-185. Blandis, caressing.- -186. Plausae, patted. -188. Mollibus; as contrasted with the bard bit.

-189. The last syllable of invalidus is lengthened by the ictus. Etiam, still, as yet ; here of time, as in Ac. VI, 485. Inscius aevij unconscious of his youthful strength, and, therefore, still easily frightened.

-191. Carpere gyrum, to course about the ring; the circular track prepared for such training.- - 192. Compositis, regular. Sinnet, etc. See on 117. Alterna suggests the movement of the legs in trotting.193. Laboranti, making great effort ; striving to move on; struggling against the curb, so that he would seem to be pulling a heavy load.- -194. Provoost.

Many MSS. give tum vocet. Ceu liber habenis ; in conTuba and lituus. trast with laboranti similis.--197. Arida, rainless.

-198. Campi natantes, the watery plains; the sea; like campos liquentis, Ae. VI, 724. -199. Leníbus, gentle; but only as the first breath of the coming gale.—201. Ile : Aquilo.- -202. Hio, this steed; such a courser as this. Several MSS. read hinc. Motas. See illustration at the end of notes, Ge. I, and coin on page 53.- -203. Oruentas; on account of the tight-drawn bits. See cut below.—204. Molli, tamed, sub

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Metallic headstall, bells, lupata, and bit, found at Pompell.

dued. Esseda. The war-chariot of the Belgians, Gauls, and Britons, introduced into Rome in Vergil's time, as a form of private carriage. -205. Farragine ; a mixture of grain and legumes, in which far or spelt was the principal ingredient.- -206. Domitis, being now broken; dative. See H. 384, 4, n. 2; A. 235, 2; B. 244; G. 343, R. 2; M. 241, obs. 3.

We might have instead: corpus iam domitorum. 'Ante domandum. If thus richly fed before breaking, their spirits would be stimulated beyond control. -207. Prensi, when, or if caught or bridled.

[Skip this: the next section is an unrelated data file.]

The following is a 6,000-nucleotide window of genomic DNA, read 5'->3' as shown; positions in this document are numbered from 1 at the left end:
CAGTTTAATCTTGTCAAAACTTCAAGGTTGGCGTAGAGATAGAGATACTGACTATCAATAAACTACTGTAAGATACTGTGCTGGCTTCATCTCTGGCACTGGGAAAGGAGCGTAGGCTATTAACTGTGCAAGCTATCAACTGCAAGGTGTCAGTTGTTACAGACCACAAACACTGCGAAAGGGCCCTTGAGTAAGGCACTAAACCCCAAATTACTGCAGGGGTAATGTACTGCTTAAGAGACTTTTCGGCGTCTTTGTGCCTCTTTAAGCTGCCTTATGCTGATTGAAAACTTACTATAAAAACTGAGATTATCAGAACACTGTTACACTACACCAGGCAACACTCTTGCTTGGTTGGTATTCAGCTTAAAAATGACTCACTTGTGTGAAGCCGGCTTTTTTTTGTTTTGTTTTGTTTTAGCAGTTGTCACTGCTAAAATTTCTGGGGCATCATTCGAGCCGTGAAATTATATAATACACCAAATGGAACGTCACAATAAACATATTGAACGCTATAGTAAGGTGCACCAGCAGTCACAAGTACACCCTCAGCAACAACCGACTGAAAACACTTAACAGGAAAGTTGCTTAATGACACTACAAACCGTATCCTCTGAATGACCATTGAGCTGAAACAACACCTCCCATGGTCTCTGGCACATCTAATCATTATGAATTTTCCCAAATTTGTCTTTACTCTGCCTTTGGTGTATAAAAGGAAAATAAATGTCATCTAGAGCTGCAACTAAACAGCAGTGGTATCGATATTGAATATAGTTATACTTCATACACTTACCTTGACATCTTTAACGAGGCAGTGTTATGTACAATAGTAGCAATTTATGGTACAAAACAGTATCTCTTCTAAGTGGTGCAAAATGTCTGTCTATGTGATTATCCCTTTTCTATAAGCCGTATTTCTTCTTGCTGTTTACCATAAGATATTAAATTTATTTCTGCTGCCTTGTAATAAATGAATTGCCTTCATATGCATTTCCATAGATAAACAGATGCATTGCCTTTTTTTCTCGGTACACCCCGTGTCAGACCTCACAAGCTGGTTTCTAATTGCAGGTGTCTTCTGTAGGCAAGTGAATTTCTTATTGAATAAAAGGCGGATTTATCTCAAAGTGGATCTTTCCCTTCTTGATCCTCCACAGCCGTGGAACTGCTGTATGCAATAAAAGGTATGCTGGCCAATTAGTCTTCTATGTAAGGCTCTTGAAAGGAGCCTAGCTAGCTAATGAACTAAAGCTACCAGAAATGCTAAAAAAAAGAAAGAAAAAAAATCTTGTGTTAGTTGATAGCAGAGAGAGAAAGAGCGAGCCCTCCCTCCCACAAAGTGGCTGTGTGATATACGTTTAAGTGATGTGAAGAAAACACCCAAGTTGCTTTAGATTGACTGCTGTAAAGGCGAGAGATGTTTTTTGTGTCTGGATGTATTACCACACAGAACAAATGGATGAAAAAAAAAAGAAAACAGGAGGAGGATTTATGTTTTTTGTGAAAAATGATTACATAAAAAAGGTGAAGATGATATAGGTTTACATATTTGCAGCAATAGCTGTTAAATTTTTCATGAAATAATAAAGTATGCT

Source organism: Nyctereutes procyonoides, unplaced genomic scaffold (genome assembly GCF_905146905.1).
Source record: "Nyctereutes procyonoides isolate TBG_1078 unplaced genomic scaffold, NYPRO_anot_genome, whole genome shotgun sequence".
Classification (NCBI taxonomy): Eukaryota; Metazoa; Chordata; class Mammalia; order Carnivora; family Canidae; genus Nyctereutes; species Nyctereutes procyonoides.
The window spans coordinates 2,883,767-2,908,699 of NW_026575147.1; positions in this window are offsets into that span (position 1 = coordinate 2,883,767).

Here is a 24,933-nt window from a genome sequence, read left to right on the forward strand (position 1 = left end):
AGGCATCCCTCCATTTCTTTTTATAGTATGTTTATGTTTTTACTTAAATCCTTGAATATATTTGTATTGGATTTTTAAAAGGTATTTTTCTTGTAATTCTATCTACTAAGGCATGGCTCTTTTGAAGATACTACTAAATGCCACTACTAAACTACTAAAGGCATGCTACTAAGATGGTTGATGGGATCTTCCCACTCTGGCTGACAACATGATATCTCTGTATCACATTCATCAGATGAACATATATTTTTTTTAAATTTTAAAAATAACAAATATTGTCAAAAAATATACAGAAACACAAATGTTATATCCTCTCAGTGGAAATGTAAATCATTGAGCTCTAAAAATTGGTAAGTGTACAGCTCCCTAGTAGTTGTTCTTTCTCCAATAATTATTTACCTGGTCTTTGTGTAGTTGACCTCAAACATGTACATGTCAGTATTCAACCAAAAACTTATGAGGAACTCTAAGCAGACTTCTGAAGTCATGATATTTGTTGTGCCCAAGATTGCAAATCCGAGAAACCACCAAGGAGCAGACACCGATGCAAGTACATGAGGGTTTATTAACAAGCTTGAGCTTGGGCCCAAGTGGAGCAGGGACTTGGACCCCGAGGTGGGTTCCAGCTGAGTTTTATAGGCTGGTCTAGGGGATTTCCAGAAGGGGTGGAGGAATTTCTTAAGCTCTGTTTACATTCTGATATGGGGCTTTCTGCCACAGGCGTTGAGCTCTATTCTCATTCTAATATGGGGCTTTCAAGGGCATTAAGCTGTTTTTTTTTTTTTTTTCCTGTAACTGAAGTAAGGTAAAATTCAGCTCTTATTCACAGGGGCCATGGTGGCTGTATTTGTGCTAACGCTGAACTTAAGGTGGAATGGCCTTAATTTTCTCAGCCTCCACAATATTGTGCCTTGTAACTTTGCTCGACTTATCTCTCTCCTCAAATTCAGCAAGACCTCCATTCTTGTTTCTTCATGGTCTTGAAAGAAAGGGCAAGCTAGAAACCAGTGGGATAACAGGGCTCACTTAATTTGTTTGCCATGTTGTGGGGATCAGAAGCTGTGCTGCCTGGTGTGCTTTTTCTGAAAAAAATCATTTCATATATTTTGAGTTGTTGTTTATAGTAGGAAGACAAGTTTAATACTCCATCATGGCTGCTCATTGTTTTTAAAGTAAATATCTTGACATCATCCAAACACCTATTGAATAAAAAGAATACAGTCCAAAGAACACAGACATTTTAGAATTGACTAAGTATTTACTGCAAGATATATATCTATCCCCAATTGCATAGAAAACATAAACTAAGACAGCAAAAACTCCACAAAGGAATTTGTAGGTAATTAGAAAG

209-241. The bulls and stallions, if we would have them full of vigor, must be kept apart from the female herds, either in remote pastures or shut up in the stalls, that the sight of these may not excite their passions and make them forgetful of their food. The bulls of the forest of Sila, pasturing with the fair heifers, are roused by jealousy to furious battles.

210. Caeci, furious. Comp. Ae. II, 357.—211. Sivo, etc. Whether any one takes more interest in the breeding of cattle, or whether in horses.216. Carpit: supply illos as the object. Videndo 1 i. e., by the sight of the female. 216. Nemorum, glades. —217. Illa quidem in apposition with the subject of patitur, for the purpose of emphasis. Comp. Ae. I, 3, and note. Dalcibas inlocebris ; cause of patitur; by (her) sweet enticements. 320. Ili, the bulls, contrasted with iuvencí. -222. Versa in obnizos cornua wrgentur i equivalent to cornua alterius obnici in alterum versa obnicum urgentur. The horns of each combatant are turned and pushed against the other."- -224. Bellantis, when at war; acc. subject of stabulare. 228. Aspectans, looking upon, or back upon, as if with regret and longing.

From an ancient statue in the Vatican. Bzoesait emphatio, “he is gone.”—230. Instrato, unstrewn, on the bare ground, implies that no keeper prepares or spreads his lair.. Instratus, however, is not found as an adjective elsewhere, and some editors, there fore, take it here as the participle of insterno, to be joined with frondibus, the comma after cubili being omittod.-232. Irasci in cornua disait, learns to throw fury into his horns; i. e., he practices, like a warrior with his weapons, so that he may overthrow his adversary with the fierce and deadly thrust of his horns.- -233. Obnixus, butting, or pushing against; as if against his foe. -236. Signa movet. As an army lifts its standards, that have been erected on the camping-ground, and thus breaks up the camp and moves upon the enemy 38. Longius ex altoque, from afar and care crem.

80 be now leaves his secluded retreat and seeks from the midst of the sea. Que connects longius and ex alto:—239, 240. Ipso monto means the whole mass or mountain of rocks against which the waves are cast.

242-283. The mad passion of love (furias ignemque) is common to man and the lower animals; but in the latter it has its particular periods, rendering them more furious and dangerous than at other times (tempore non alio); the youthful lover, like Leander, will risk life itself to reach the object of his passion ; but of all living creatures when under the power of this fiery instinct the mare is the most uncontrollable.

242. The final vowel of que is dropped by synapheia. Comp. Ge. I, 295.